Ten classic electronic calculators from the 1970s and 1980s

Lo-tech delights for button-pushers worldwide

Commodore F4146R (1976)

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Just a year before the arrival of the Commodore PET microcomputer, Commodore Business Machines (CBM) was one of the most popular calculator brands, with around 30 per cent of the UK market, and a factory in England putting them together.

It won’t win any prizes for beauty, but the keyboard on the 4146 and its siblings was uncramped, and the recessed display featured 12 digits: ten for numbers plus two extra for exponents.

Commodore F4146R

Source: Bob Wolfson

Some designs were made in two versions: an SR prefix instead of the F meant ‘Slide Rule’, or scientific, rather than ‘Financial’. In the days of Hire Purchase, the dedicated functions on a calculator like this made it simple for a sales rep to work out how much you’d have to pay for your stylish new telly with sliding doors.

Texas Instruments TI-59 (1977)

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The TI-59 was a solid beast, engineered in dark brown plastic with a red ten-digit LED display. It was also a pretty powerful and flexible programmable calculator, with more memory than its main HP competitor.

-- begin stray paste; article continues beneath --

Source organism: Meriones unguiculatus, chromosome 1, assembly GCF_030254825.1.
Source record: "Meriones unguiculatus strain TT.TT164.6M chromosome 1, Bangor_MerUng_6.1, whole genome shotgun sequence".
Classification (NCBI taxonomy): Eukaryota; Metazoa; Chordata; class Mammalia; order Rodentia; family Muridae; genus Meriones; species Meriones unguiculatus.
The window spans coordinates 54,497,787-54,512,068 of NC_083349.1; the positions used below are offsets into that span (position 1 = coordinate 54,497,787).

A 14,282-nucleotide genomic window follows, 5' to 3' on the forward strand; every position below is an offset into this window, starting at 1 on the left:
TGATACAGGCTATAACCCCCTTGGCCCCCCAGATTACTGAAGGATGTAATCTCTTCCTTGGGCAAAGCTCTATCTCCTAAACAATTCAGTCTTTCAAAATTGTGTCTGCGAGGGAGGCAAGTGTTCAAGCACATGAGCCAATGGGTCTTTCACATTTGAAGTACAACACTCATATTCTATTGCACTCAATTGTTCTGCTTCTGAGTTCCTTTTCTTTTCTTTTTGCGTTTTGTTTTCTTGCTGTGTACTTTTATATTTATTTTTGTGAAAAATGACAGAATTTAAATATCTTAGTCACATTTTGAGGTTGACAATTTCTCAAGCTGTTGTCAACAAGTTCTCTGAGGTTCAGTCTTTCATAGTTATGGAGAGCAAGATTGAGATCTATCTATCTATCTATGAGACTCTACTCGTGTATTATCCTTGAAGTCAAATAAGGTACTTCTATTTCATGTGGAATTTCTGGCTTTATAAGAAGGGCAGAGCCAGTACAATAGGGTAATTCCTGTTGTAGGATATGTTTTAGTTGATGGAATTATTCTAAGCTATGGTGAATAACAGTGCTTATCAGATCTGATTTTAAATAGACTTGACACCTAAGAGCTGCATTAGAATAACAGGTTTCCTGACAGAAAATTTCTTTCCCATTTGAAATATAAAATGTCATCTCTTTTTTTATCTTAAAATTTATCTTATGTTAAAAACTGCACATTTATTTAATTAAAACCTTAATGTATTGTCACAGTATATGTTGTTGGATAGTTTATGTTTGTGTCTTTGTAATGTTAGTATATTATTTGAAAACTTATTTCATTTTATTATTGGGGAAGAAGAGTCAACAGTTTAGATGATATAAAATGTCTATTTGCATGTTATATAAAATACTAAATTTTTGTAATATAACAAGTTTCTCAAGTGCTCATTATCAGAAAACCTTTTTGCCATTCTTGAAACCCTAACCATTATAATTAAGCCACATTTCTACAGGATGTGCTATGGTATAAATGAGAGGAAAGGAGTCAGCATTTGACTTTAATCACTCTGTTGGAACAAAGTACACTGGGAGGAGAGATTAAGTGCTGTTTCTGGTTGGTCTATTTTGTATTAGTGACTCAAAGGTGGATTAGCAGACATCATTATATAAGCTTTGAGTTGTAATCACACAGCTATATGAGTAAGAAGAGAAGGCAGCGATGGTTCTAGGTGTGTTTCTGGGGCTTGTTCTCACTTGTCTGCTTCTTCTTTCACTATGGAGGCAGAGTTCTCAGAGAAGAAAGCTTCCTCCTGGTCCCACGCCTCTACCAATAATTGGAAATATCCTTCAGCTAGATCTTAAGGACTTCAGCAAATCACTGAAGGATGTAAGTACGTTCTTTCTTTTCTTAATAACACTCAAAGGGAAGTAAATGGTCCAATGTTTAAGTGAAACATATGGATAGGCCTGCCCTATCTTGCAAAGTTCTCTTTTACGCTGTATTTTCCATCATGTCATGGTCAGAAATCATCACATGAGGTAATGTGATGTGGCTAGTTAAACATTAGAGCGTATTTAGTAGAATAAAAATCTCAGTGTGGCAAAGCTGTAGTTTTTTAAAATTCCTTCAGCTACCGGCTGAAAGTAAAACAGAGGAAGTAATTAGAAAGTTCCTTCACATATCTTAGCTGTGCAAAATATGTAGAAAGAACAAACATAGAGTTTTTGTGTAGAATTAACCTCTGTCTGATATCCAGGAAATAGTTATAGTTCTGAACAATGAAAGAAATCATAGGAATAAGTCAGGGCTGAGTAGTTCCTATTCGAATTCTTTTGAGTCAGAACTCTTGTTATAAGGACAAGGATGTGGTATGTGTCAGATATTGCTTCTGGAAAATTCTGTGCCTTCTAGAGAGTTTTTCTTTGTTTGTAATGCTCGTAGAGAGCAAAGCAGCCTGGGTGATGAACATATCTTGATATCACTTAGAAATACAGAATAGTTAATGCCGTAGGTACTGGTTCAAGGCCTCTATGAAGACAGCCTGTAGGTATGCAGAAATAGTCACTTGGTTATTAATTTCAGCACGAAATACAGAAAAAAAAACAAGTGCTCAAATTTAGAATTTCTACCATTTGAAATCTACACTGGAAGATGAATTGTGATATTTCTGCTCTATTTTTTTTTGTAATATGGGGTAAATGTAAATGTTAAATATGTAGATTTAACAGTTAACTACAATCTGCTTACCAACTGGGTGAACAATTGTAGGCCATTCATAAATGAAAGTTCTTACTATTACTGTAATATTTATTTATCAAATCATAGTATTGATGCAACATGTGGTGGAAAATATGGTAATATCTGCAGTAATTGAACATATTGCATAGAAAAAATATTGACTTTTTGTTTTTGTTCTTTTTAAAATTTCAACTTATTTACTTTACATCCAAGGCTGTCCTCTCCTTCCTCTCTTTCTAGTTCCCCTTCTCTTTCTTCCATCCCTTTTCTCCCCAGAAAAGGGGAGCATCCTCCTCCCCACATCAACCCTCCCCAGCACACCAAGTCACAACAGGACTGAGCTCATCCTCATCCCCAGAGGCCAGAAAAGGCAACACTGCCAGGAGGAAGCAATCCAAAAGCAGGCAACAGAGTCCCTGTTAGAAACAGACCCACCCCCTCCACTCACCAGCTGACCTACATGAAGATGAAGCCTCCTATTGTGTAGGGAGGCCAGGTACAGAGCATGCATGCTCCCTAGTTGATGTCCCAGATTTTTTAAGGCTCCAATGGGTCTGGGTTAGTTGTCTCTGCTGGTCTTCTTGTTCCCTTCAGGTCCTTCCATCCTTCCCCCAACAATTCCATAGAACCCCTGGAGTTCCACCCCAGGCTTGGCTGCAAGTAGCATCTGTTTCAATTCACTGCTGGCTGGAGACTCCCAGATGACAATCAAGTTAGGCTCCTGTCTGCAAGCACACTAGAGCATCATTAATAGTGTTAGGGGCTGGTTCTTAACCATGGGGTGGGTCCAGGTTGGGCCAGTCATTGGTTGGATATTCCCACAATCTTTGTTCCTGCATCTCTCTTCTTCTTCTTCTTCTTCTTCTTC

Programs could be assigned to one of the alpha keys, so entering a number and pressing one would give you your result. It was even possible to use programs on the supplied memory model as subroutines to your own code.

Texas Instruments TI-59

Source: John Crane

But perhaps one of the most novel things was the built-in card reader, which accepted slim, flexible cards with a magnetic stripe on the back, which could be used to store and retrieve your programs, or share them with others. Space on the other side of the card provided for notes or labels, to be viewed when it was in the storage slot below the screen.

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